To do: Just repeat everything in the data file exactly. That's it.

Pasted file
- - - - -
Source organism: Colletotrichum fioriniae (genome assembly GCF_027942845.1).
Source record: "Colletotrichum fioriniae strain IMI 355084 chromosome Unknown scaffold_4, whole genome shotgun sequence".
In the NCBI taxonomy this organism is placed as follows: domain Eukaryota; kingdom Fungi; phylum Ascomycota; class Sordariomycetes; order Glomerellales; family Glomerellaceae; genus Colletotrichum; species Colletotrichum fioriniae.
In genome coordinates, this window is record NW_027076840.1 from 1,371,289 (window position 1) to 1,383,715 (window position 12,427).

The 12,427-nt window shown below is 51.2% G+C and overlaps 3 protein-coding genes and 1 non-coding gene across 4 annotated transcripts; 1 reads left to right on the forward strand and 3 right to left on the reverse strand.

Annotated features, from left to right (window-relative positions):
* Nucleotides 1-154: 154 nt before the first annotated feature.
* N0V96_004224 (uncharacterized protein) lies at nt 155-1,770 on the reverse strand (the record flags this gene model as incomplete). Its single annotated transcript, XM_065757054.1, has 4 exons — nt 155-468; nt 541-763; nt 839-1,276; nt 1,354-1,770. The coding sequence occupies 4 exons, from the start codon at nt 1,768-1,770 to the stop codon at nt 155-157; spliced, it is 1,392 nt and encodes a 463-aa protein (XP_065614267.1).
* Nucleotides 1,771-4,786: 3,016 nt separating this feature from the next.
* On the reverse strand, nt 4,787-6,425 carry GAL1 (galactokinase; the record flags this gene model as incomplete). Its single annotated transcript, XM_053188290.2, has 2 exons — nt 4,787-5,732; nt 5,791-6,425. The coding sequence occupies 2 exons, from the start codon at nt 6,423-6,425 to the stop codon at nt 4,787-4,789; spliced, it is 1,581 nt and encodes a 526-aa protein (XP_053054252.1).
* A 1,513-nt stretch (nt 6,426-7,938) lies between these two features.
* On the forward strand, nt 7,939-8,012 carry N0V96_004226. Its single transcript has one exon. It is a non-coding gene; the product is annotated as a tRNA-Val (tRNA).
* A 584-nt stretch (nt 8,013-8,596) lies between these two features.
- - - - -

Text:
Source organism: Colletotrichum fioriniae (genome assembly GCF_027942845.1).
Source record: "Colletotrichum fioriniae strain IMI 355084 chromosome Unknown scaffold_4, whole genome shotgun sequence".
In the NCBI taxonomy this organism is placed as follows: domain Eukaryota; kingdom Fungi; phylum Ascomycota; class Sordariomycetes; order Glomerellales; family Glomerellaceae; genus Colletotrichum; species Colletotrichum fioriniae.
In genome coordinates, this window is record NW_027076840.1 from 1,371,289 (window position 1) to 1,383,715 (window position 12,427).

The 12,427-nt window shown below is 51.2% G+C and overlaps 3 protein-coding genes and 1 non-coding gene across 4 annotated transcripts; 1 reads left to right on the forward strand and 3 right to left on the reverse strand.

Annotated features, from left to right (window-relative positions):
* Nucleotides 1-154: 154 nt before the first annotated feature.
* N0V96_004224 (uncharacterized protein) lies at nt 155-1,770 on the reverse strand (the record flags this gene model as incomplete). Its single annotated transcript, XM_065757054.1, has 4 exons — nt 155-468; nt 541-763; nt 839-1,276; nt 1,354-1,770. The coding sequence occupies 4 exons, from the start codon at nt 1,768-1,770 to the stop codon at nt 155-157; spliced, it is 1,392 nt and encodes a 463-aa protein (XP_065614267.1).
* Nucleotides 1,771-4,786: 3,016 nt separating this feature from the next.
* On the reverse strand, nt 4,787-6,425 carry GAL1 (galactokinase; the record flags this gene model as incomplete). Its single annotated transcript, XM_053188290.2, has 2 exons — nt 4,787-5,732; nt 5,791-6,425. The coding sequence occupies 2 exons, from the start codon at nt 6,423-6,425 to the stop codon at nt 4,787-4,789; spliced, it is 1,581 nt and encodes a 526-aa protein (XP_053054252.1).
* A 1,513-nt stretch (nt 6,426-7,938) lies between these two features.
* On the forward strand, nt 7,939-8,012 carry N0V96_004226. Its single transcript has one exon. It is a non-coding gene; the product is annotated as a tRNA-Val (tRNA).
* A 584-nt stretch (nt 8,013-8,596) lies between these two features.